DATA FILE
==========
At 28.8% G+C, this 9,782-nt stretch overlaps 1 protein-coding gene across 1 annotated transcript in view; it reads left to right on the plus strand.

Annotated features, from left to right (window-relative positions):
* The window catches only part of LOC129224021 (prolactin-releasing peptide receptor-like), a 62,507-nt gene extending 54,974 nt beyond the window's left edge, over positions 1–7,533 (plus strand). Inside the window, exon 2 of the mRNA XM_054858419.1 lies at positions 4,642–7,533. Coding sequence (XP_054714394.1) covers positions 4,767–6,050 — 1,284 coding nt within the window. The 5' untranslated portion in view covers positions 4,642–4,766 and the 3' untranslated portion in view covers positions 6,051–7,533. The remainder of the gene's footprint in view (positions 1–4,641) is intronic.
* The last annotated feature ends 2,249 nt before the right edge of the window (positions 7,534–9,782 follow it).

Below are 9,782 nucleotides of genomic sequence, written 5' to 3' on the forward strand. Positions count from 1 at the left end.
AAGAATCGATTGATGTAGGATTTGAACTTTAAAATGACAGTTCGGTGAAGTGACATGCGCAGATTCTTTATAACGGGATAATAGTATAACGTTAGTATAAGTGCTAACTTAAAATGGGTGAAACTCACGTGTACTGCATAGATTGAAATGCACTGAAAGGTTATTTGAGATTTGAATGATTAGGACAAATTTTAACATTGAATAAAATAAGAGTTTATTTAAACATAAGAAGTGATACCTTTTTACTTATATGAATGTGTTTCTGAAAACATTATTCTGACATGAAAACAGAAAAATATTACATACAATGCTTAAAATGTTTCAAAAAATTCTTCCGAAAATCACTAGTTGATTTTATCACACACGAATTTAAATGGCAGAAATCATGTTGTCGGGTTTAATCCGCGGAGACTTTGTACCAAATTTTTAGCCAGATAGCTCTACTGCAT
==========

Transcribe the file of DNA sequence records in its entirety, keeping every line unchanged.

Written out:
At 28.8% G+C, this 9,782-nt stretch overlaps 1 protein-coding gene across 1 annotated transcript in view; it reads left to right on the plus strand.

Annotated features, from left to right (window-relative positions):
* The window catches only part of LOC129224021 (prolactin-releasing peptide receptor-like), a 62,507-nt gene extending 54,974 nt beyond the window's left edge, over positions 1–7,533 (plus strand). Inside the window, exon 2 of the mRNA XM_054858419.1 lies at positions 4,642–7,533. Coding sequence (XP_054714394.1) covers positions 4,767–6,050 — 1,284 coding nt within the window. The 5' untranslated portion in view covers positions 4,642–4,766 and the 3' untranslated portion in view covers positions 6,051–7,533. The remainder of the gene's footprint in view (positions 1–4,641) is intronic.
* The last annotated feature ends 2,249 nt before the right edge of the window (positions 7,534–9,782 follow it).

Below are 9,782 nucleotides of genomic sequence, written 5' to 3' on the forward strand. Positions count from 1 at the left end.
AAGAATCGATTGATGTAGGATTTGAACTTTAAAATGACAGTTCGGTGAAGTGACATGCGCAGATTCTTTATAACGGGATAATAGTATAACGTTAGTATAAGTGCTAACTTAAAATGGGTGAAACTCACGTGTACTGCATAGATTGAAATGCACTGAAAGGTTATTTGAGATTTGAATGATTAGGACAAATTTTAACATTGAATAAAATAAGAGTTTATTTAAACATAAGAAGTGATACCTTTTTACTTATATGAATGTGTTTCTGAAAACATTATTCTGACATGAAAACAGAAAAATATTACATACAATGCTTAAAATGTTTCAAAAAATTCTTCCGAAAATCACTAGTTGATTTTATCACACACGAATTTAAATGGCAGAAATCATGTTGTCGGGTTTAATCCGCGGAGACTTTGTACCAAATTTTTAGCCAGATAGCTCTACTGCAT